VP: And how does touring compare with Pirsohka in comparison to life on the road with Lush in the early days
MIKI: Well, I’m not wedged between a bass drum case and a guitar amp on a damp mattress in the back of a Dodge Commer van. And no one at the gigs has yet shouted “You’re shit!” or “Get your tits out”. So that’s a step up. On the other hand, I have to negotiate a daily panic over where I’ve left my reading glasses. And I can’t allow myself even a single drink before I go on stage or else I forget half the set.
VP: There are a number of tracks on the debut album ‘Brickbat’ what have a political bent whether it’s touching on the clusterfuck that is Brexit, or the spurious hysteria of the Daily Mail. Would you say you’re still politically engaged or have you reached a point when you look at Trump, Johnson the inertia within the Labour Party and simply think ‘what’s the fucking point? ‘
MIKI: I wish I could feel detached enough to think ‘what’s the point’ but actually it makes me so angry and upset that the rage gets in the way of me doing anything constructive. It seems pathetic to think that writing a song or playing a gig will do any good at all in the face of some of the vile bollocks that is currently being enacted, but it gives me some mental solace to articulate some of how I feel and connect on some level with other people who think similarly.
VP: With Lush, you’d often discuss sexism in the industry and in society, have things improved at all? Or do you think there’s a dangerous backslide? A situation in which social media may have inadvertently inflamed, in the sense that entitled blokes hide behind their keyboards fire off hugely offensive messages. send dick pics and think there are absolutely no consequences? I mean female friends have shown me some of the direct messages they get on social media and they are absolutely appalling!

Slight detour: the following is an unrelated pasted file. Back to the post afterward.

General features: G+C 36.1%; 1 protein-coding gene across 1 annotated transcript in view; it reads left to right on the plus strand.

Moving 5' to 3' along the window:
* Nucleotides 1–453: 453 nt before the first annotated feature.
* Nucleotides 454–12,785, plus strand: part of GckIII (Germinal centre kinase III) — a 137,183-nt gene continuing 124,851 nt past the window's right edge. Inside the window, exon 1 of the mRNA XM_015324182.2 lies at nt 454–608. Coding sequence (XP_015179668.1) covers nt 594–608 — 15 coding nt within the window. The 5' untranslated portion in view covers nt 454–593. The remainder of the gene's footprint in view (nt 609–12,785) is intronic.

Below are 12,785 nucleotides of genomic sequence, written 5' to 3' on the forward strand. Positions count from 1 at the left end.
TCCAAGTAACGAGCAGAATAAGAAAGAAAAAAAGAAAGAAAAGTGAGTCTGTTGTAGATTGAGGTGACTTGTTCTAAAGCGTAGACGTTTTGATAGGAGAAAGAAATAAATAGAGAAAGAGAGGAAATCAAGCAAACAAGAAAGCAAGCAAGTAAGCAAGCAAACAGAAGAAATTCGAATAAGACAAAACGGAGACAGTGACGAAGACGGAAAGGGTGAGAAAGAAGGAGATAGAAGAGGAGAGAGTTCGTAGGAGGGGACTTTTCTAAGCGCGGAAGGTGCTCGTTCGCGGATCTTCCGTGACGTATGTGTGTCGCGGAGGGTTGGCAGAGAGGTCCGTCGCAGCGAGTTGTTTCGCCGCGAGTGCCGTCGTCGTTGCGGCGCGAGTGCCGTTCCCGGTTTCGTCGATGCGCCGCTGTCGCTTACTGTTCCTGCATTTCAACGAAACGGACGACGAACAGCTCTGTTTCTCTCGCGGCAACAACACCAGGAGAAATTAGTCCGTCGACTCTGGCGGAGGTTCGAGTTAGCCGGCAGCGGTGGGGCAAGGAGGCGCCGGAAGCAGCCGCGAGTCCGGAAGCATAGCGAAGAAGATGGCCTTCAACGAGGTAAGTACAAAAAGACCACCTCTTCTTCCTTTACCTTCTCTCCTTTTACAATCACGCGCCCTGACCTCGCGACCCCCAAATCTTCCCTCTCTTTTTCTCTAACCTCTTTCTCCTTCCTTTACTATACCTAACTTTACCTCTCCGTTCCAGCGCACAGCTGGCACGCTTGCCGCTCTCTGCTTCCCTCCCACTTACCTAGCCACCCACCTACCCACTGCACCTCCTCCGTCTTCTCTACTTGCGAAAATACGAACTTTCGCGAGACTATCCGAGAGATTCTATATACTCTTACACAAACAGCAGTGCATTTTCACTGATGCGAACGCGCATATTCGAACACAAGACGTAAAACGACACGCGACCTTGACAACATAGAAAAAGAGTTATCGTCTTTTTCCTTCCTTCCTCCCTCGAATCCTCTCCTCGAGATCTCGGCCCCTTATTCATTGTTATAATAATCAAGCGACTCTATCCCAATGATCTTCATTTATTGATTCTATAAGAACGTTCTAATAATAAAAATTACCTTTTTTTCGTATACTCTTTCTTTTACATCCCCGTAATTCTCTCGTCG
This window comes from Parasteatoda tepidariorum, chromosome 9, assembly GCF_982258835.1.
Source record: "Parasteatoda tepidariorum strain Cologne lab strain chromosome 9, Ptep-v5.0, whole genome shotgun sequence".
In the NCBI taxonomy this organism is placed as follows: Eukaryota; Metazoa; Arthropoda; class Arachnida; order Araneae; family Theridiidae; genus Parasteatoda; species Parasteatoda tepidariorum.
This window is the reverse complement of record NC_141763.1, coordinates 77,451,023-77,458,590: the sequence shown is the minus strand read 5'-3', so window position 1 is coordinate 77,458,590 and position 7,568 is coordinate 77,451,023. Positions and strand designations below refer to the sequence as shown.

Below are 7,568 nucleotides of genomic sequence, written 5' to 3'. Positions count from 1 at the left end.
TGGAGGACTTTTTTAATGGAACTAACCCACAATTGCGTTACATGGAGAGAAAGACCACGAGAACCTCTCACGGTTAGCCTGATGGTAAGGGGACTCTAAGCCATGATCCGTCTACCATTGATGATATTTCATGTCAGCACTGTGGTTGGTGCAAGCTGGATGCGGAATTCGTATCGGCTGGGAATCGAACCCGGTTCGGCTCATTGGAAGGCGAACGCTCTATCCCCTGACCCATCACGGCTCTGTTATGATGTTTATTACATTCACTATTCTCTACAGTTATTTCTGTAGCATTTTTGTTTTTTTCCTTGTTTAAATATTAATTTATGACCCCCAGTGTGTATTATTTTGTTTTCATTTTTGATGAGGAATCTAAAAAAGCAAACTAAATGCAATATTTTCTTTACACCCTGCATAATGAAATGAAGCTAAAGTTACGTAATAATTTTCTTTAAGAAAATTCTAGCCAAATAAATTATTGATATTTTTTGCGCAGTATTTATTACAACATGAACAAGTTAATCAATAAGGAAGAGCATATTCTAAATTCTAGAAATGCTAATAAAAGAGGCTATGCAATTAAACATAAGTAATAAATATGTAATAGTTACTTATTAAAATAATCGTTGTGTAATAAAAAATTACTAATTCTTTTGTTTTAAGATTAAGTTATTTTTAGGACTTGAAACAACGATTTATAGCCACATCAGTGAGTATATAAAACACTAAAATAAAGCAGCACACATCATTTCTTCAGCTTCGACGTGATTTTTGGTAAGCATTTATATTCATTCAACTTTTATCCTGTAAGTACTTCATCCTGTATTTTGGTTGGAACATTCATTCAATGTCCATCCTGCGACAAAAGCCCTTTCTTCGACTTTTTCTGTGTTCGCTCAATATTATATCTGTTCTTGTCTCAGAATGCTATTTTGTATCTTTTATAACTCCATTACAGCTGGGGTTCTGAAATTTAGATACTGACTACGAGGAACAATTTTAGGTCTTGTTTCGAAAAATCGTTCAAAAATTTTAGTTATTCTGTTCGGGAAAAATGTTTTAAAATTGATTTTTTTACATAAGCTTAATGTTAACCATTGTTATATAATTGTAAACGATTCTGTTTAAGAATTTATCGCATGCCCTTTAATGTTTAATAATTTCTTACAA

MIKI: I’m a bit tired of trying to gauge whether incrementally things are marginally any better or worse. My daughter and her friends had to put up with a slew of rape jokes, abuse and ‘girls are crap at everything’ bullshit throughout their schooling. Followed down the street, leered at in public, harassed on the tube… it’s just part and parcel of being a girl – was then, is now. And when you point out that this happens whatever the woman is wearing, whatever time of day it is, in any situation and in all kinds of circumstances – that the common thread here is males hurting females, blokes getting their jollies by bullying and humiliating women – you get a barrage of people dragging the conversation away from the central issue: ‘not all men’, ‘men get raped too’; and victim blaming: ‘feminism has gone too far and men feel threatened’, ‘some women make that stuff up’. There’s a very simple problem – lots of blokes treat women like shit and a ton of people think that’s ‘natural’. Until you tackle that, nothing’s going to change.
VP: Back onto the positives what have been the most enjoyable aspects of returning to music and performing live again?
MIKI: Often the start of a band is the most enjoyable bit. You have nothing to lose, so every step feels like progress, and Piroshka is still at the stage where we are finding out what we can do and anything seems possible. There were a lot of keyboard parts added to the songs during the recording, and I layered a ton of backing vocals, but we hadn’t really thought about how we would bring that to a live performance. It’s been brilliant to have Mew Welch and Sukie Smith take this on for the gigs –they are both remarkable and talented and absolutely hilarious, and bring joy to the entourage.
VP: What future plans do you all have for Piroshka
MIKI: Make more music!